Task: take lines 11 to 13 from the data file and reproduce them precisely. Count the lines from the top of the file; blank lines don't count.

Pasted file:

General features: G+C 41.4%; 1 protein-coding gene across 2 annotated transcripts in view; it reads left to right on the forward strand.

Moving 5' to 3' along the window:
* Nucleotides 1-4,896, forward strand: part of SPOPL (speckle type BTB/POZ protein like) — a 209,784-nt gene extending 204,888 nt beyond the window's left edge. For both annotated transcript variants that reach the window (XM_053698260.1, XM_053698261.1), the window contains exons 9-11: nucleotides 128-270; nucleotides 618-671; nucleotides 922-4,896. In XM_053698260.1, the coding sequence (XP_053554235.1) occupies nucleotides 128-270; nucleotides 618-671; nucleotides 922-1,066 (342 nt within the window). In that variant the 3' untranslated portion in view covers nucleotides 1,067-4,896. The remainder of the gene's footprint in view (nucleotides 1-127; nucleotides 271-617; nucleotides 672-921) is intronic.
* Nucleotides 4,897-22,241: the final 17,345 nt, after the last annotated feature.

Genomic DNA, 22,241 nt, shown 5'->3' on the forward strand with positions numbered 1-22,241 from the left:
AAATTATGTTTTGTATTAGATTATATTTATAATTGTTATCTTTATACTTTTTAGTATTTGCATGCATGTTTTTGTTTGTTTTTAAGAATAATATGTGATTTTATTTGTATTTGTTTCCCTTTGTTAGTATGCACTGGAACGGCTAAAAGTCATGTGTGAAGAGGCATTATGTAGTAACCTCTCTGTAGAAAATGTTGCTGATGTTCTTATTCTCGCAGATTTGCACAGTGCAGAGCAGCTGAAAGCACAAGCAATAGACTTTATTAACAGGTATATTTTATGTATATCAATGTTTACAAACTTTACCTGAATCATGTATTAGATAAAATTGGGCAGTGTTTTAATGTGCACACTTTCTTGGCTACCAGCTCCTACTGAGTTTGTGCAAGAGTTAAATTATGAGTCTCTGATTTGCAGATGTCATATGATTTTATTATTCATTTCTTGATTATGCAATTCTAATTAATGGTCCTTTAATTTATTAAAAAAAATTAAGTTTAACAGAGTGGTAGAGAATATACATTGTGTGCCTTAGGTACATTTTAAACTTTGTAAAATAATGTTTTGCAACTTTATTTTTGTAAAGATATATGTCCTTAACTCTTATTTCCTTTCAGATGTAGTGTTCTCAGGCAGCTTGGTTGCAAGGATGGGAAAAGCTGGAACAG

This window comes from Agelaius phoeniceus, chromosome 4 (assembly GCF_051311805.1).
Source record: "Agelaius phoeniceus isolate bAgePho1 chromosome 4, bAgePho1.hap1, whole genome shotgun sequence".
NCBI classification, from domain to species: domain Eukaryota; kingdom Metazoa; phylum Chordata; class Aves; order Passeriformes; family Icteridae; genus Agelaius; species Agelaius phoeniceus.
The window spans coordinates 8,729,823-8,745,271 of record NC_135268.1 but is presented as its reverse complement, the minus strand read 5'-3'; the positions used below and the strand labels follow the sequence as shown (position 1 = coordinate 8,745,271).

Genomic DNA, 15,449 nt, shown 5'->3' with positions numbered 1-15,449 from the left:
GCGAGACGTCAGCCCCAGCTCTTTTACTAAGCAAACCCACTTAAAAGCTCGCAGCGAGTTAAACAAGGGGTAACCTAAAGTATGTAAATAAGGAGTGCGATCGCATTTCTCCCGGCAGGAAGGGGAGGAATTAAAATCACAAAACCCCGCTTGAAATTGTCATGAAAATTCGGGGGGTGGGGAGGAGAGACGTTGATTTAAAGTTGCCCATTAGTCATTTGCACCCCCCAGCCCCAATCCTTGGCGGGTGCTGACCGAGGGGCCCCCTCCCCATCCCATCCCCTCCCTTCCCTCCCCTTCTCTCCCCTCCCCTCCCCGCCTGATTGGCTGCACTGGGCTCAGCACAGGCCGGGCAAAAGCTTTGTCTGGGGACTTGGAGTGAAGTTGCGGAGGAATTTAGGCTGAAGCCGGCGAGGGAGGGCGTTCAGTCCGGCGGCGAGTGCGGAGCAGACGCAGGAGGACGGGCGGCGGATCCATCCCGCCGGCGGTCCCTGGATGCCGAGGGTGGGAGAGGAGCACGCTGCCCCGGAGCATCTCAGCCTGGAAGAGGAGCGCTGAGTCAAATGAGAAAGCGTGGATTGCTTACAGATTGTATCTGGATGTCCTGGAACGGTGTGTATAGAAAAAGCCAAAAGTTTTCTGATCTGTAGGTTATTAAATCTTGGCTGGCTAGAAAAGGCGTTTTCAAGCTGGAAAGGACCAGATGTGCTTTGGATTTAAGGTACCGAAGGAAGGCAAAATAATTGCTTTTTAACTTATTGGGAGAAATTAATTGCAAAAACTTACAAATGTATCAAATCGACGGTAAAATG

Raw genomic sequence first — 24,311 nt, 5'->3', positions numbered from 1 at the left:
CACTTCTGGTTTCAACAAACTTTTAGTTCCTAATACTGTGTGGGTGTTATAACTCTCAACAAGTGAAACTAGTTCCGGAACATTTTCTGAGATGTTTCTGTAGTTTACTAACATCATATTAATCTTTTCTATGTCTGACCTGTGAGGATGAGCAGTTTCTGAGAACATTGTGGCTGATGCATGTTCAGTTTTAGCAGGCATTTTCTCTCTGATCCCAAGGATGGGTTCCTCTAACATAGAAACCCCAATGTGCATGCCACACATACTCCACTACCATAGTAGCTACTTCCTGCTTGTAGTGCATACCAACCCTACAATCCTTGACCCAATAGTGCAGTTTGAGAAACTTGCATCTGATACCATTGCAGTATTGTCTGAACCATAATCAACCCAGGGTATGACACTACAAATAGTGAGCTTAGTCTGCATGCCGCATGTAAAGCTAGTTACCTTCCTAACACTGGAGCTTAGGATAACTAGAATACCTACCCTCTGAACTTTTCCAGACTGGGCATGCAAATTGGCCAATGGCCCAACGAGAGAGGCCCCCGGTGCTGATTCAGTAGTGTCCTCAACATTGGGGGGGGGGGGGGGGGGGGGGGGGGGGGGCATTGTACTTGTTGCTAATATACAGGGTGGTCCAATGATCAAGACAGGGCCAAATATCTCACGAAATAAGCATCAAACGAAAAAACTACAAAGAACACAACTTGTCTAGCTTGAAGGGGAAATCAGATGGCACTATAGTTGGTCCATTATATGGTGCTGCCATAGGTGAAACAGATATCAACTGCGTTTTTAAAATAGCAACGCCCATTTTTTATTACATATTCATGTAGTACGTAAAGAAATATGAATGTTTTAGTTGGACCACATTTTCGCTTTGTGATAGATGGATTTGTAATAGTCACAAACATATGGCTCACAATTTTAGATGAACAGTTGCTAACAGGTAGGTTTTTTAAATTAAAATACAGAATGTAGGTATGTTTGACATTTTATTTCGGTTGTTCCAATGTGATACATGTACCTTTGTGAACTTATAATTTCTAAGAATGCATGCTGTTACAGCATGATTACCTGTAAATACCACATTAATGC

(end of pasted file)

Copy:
Genomic DNA, 15,449 nt, shown 5'->3' with positions numbered 1-15,449 from the left:
GCGAGACGTCAGCCCCAGCTCTTTTACTAAGCAAACCCACTTAAAAGCTCGCAGCGAGTTAAACAAGGGGTAACCTAAAGTATGTAAATAAGGAGTGCGATCGCATTTCTCCCGGCAGGAAGGGGAGGAATTAAAATCACAAAACCCCGCTTGAAATTGTCATGAAAATTCGGGGGGTGGGGAGGAGAGACGTTGATTTAAAGTTGCCCATTAGTCATTTGCACCCCCCAGCCCCAATCCTTGGCGGGTGCTGACCGAGGGGCCCCCTCCCCATCCCATCCCCTCCCTTCCCTCCCCTTCTCTCCCCTCCCCTCCCCGCCTGATTGGCTGCACTGGGCTCAGCACAGGCCGGGCAAAAGCTTTGTCTGGGGACTTGGAGTGAAGTTGCGGAGGAATTTAGGCTGAAGCCGGCGAGGGAGGGCGTTCAGTCCGGCGGCGAGTGCGGAGCAGACGCAGGAGGACGGGCGGCGGATCCATCCCGCCGGCGGTCCCTGGATGCCGAGGGTGGGAGAGGAGCACGCTGCCCCGGAGCATCTCAGCCTGGAAGAGGAGCGCTGAGTCAAATGAGAAAGCGTGGATTGCTTACAGATTGTATCTGGATGTCCTGGAACGGTGTGTATAGAAAAAGCCAAAAGTTTTCTGATCTGTAGGTTATTAAATCTTGGCTGGCTAGAAAAGGCGTTTTCAAGCTGGAAAGGACCAGATGTGCTTTGGATTTAAGGTACCGAAGGAAGGCAAAATAATTGCTTTTTAACTTATTGGGAGAAATTAATTGCAAAAACTTACAAATGTATCAAATCGACGGTAAAATG

Raw genomic sequence first — 24,311 nt, 5'->3', positions numbered from 1 at the left: